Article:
BALÉNE / whale

photo source: wikimedia

baléne“, s.f., pronounced [bälɛ̃n(:)] 🔊, historically possibly “baréne” too, is the Sarkese word for “whale”, i.e. any marine mammal that falls under the category of “whale”, as oposed to smaller species known as “márėsuên“, dolphins or dolphin-like marine mammals. While whales are extremely rarely seen in the vicinity of the island, whales do occur off the shore in the Channel Islands, f.e. humpback whale (Megaptera novaeangliae). The word “balnẏ“, whaler, is a direct derivation of “baléne”.

There are two big rocks in Sark called la Baléne and l’Balnẏ, after which the whole body of sea between the south-eastern tip of Little Sark, known as la Brénẏre, and the rock known as la Conchê is called la Bê d’la Baléne, lit. the Whale’s Bay, one of the four “great bays” of Sark.

origin: Gallo-Romance / first recorded for Sarkese: 1970s (PB) / current status in the 21st century: preserved, in use

“baléne” is a feminine invariable countable noun (a she-word that does not change in plural), which means that we say “une baléne”, a/one whale, and “dê baléne”, (some) whales, with no change in how we pronounce or write the word. The pronunciation is regular.

On the origin

The Sarkese “baléne” is directly related to the Guernsey Norman “baloîne” as well as to the Jersey Norman and the French “baleine”, the Spanish “ballena” or the Italian “balena”, i.e. to any form descended from the Latin “balaena”, meaning “whale”, a word adopted by the Romans from Greek in the ancient times.

Since rhotacism (a shift from ‘l’ to ‘r’) was once common in Insular Norman, a form “baréne”, instead of “baléne” was recorded in the past even for Sarkese. Nevertheless, except for the so-called “cračẏ”-phenomenon, which follows specific rules, generic rhotacism is no longer common and practically inacceptable, except for codified forms, among which “baréne” is no longer counted.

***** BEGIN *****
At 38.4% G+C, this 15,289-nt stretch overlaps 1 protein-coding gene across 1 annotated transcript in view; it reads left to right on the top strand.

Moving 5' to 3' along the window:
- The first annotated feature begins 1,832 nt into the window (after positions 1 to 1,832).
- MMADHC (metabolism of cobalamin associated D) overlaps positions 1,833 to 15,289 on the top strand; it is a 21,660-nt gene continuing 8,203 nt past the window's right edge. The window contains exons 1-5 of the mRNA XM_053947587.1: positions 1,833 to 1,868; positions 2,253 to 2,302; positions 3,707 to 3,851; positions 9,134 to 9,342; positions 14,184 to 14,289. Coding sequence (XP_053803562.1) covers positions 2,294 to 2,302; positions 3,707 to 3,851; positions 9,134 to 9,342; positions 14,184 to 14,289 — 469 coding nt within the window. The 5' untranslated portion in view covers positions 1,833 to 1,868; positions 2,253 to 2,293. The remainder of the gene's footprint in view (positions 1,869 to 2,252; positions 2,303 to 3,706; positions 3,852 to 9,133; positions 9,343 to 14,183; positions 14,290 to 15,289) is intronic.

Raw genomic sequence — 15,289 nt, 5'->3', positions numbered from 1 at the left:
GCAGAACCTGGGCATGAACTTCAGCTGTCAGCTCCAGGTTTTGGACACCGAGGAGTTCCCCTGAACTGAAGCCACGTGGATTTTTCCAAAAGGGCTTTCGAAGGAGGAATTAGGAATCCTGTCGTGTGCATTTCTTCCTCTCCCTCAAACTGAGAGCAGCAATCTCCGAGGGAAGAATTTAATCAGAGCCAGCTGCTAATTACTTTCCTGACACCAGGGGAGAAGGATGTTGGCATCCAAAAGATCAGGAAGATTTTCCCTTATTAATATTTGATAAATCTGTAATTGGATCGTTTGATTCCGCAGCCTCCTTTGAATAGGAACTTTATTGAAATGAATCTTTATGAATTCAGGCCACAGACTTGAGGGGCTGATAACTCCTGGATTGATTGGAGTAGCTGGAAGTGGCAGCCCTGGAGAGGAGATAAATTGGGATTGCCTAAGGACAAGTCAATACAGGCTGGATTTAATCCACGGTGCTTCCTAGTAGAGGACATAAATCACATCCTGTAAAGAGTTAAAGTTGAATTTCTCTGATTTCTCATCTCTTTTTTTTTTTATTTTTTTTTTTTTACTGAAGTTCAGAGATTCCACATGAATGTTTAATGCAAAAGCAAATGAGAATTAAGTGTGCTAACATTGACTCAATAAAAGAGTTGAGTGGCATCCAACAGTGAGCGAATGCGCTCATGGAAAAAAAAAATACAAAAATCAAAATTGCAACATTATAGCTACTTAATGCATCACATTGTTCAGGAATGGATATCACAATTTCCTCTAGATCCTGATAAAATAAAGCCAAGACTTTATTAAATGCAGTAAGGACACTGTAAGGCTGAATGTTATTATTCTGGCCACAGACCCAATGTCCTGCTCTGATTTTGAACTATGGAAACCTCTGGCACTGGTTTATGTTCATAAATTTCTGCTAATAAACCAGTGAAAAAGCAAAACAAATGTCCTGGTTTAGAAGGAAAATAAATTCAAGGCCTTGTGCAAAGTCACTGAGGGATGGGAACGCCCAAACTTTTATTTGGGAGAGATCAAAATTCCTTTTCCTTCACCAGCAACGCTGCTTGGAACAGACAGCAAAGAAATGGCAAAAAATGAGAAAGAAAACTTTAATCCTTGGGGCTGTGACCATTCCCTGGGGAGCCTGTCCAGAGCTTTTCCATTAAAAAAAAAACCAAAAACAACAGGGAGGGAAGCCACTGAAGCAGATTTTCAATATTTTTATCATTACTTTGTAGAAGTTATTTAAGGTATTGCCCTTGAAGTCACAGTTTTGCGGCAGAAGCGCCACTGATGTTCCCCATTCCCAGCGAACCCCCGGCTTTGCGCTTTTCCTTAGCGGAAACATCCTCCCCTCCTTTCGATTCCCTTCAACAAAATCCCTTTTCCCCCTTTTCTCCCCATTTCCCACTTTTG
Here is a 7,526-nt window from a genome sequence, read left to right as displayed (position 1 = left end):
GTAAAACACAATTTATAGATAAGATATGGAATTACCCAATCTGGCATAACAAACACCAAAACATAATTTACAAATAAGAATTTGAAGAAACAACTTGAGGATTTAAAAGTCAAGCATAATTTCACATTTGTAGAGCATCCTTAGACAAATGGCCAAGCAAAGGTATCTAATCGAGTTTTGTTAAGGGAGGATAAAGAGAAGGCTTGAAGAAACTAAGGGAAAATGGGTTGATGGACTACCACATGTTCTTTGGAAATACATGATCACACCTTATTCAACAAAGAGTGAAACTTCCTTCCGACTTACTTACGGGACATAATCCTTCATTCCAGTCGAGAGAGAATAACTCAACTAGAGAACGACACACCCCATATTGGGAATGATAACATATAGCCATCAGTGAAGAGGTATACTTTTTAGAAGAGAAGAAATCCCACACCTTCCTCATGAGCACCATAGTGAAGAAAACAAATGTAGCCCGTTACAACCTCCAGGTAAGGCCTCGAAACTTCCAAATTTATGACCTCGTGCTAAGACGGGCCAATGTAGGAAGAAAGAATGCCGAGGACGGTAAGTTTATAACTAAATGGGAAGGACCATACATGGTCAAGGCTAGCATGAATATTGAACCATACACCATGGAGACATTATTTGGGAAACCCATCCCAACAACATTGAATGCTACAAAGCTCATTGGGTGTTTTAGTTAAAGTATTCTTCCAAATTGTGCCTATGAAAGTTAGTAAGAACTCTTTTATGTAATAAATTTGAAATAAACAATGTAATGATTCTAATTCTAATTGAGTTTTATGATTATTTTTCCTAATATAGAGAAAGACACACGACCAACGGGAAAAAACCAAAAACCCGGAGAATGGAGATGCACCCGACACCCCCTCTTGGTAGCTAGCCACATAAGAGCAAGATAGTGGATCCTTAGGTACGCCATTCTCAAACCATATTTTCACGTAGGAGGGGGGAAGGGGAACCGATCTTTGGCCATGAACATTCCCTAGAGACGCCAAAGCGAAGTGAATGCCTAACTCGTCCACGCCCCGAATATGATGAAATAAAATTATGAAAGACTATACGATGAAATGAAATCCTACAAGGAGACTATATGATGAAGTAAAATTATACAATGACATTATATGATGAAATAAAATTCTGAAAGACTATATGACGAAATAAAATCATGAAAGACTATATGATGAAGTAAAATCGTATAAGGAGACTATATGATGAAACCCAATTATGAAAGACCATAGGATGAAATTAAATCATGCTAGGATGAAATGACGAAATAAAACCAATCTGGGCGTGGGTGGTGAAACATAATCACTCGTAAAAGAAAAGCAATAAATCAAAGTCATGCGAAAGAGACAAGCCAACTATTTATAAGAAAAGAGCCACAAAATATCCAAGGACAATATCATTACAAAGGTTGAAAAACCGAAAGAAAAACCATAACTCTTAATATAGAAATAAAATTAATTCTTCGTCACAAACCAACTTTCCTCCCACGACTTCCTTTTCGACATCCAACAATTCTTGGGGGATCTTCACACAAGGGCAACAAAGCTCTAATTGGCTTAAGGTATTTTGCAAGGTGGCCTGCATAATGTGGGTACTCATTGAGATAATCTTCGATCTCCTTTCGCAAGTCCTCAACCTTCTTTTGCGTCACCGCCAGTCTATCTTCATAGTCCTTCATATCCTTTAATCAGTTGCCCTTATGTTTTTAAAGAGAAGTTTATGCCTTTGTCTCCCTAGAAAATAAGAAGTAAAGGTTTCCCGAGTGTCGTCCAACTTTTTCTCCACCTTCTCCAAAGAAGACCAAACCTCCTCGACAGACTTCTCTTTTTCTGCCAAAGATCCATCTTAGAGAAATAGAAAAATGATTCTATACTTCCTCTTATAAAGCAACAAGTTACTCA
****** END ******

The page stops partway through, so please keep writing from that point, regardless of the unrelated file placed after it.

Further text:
Trivia – la Baléne, l’Balnẏ and la Bê d’la Baléne

In the Sarkese waters, there are two famous rocks related to whales, la Baléne, lit. the Whale, and l’Balnẏ, lit. the Whaler, which are close to each other. La Baléne is naturally larger, while l’Balnẏ, chasing it, is smaller. Moreover, la Baléne, gave the name to the whole body of water, known as la Bê d’la Baléne, lit. the Whale’s Bay, approximately between la Brénẏre, a prominent rock on the south-eastern coast of Little Sark, and la Conchê, another rock, which was once an important navigational point for spots in the eastern waters.

This particular “bay”, is one of the four so-called “Great Bays” around the island of Sark, which always comprise more bays together and some technically do not qualify as bays, but more as “sea sectors”, which is atually the case of this bay too.


Citation: NEUDÖRFL, Martin. baléne/whale. In: Sark Norman Dictionary Online [on-line].

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